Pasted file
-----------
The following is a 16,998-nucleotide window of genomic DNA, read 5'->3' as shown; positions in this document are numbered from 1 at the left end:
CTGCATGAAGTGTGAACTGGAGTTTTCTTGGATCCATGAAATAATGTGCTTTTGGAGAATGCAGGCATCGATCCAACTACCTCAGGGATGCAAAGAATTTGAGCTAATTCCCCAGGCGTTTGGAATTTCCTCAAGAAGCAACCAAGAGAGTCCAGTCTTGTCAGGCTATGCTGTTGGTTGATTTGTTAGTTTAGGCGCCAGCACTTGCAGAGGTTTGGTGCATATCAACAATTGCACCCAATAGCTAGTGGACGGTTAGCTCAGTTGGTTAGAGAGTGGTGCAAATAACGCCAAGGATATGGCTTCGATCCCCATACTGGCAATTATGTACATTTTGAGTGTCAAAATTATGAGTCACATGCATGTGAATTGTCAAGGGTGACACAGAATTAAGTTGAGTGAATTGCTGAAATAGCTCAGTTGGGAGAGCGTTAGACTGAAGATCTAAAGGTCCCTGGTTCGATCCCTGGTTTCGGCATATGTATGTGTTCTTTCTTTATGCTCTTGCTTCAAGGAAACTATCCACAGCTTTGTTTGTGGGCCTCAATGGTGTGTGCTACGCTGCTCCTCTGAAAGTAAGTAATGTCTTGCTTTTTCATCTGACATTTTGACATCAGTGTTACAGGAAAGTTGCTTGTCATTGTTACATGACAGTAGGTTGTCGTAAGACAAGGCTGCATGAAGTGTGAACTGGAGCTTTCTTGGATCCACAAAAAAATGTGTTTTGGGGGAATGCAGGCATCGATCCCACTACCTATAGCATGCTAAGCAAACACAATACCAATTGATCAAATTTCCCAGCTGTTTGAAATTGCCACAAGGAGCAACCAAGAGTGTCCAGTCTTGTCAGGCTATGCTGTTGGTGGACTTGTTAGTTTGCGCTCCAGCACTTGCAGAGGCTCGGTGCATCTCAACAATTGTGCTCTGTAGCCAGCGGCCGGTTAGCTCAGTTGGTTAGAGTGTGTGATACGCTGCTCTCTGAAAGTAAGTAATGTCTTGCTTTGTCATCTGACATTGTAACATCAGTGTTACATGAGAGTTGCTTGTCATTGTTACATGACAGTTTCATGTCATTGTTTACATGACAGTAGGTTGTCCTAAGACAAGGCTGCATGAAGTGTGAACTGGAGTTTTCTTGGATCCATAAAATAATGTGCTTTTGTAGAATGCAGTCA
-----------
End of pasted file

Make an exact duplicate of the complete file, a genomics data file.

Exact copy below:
The following is a 16,998-nucleotide window of genomic DNA, read 5'->3' as shown; positions in this document are numbered from 1 at the left end:
CTGCATGAAGTGTGAACTGGAGTTTTCTTGGATCCATGAAATAATGTGCTTTTGGAGAATGCAGGCATCGATCCAACTACCTCAGGGATGCAAAGAATTTGAGCTAATTCCCCAGGCGTTTGGAATTTCCTCAAGAAGCAACCAAGAGAGTCCAGTCTTGTCAGGCTATGCTGTTGGTTGATTTGTTAGTTTAGGCGCCAGCACTTGCAGAGGTTTGGTGCATATCAACAATTGCACCCAATAGCTAGTGGACGGTTAGCTCAGTTGGTTAGAGAGTGGTGCAAATAACGCCAAGGATATGGCTTCGATCCCCATACTGGCAATTATGTACATTTTGAGTGTCAAAATTATGAGTCACATGCATGTGAATTGTCAAGGGTGACACAGAATTAAGTTGAGTGAATTGCTGAAATAGCTCAGTTGGGAGAGCGTTAGACTGAAGATCTAAAGGTCCCTGGTTCGATCCCTGGTTTCGGCATATGTATGTGTTCTTTCTTTATGCTCTTGCTTCAAGGAAACTATCCACAGCTTTGTTTGTGGGCCTCAATGGTGTGTGCTACGCTGCTCCTCTGAAAGTAAGTAATGTCTTGCTTTTTCATCTGACATTTTGACATCAGTGTTACAGGAAAGTTGCTTGTCATTGTTACATGACAGTAGGTTGTCGTAAGACAAGGCTGCATGAAGTGTGAACTGGAGCTTTCTTGGATCCACAAAAAAATGTGTTTTGGGGGAATGCAGGCATCGATCCCACTACCTATAGCATGCTAAGCAAACACAATACCAATTGATCAAATTTCCCAGCTGTTTGAAATTGCCACAAGGAGCAACCAAGAGTGTCCAGTCTTGTCAGGCTATGCTGTTGGTGGACTTGTTAGTTTGCGCTCCAGCACTTGCAGAGGCTCGGTGCATCTCAACAATTGTGCTCTGTAGCCAGCGGCCGGTTAGCTCAGTTGGTTAGAGTGTGTGATACGCTGCTCTCTGAAAGTAAGTAATGTCTTGCTTTGTCATCTGACATTGTAACATCAGTGTTACATGAGAGTTGCTTGTCATTGTTACATGACAGTTTCATGTCATTGTTTACATGACAGTAGGTTGTCCTAAGACAAGGCTGCATGAAGTGTGAACTGGAGTTTTCTTGGATCCATAAAATAATGTGCTTTTGTAGAATGCAGTCA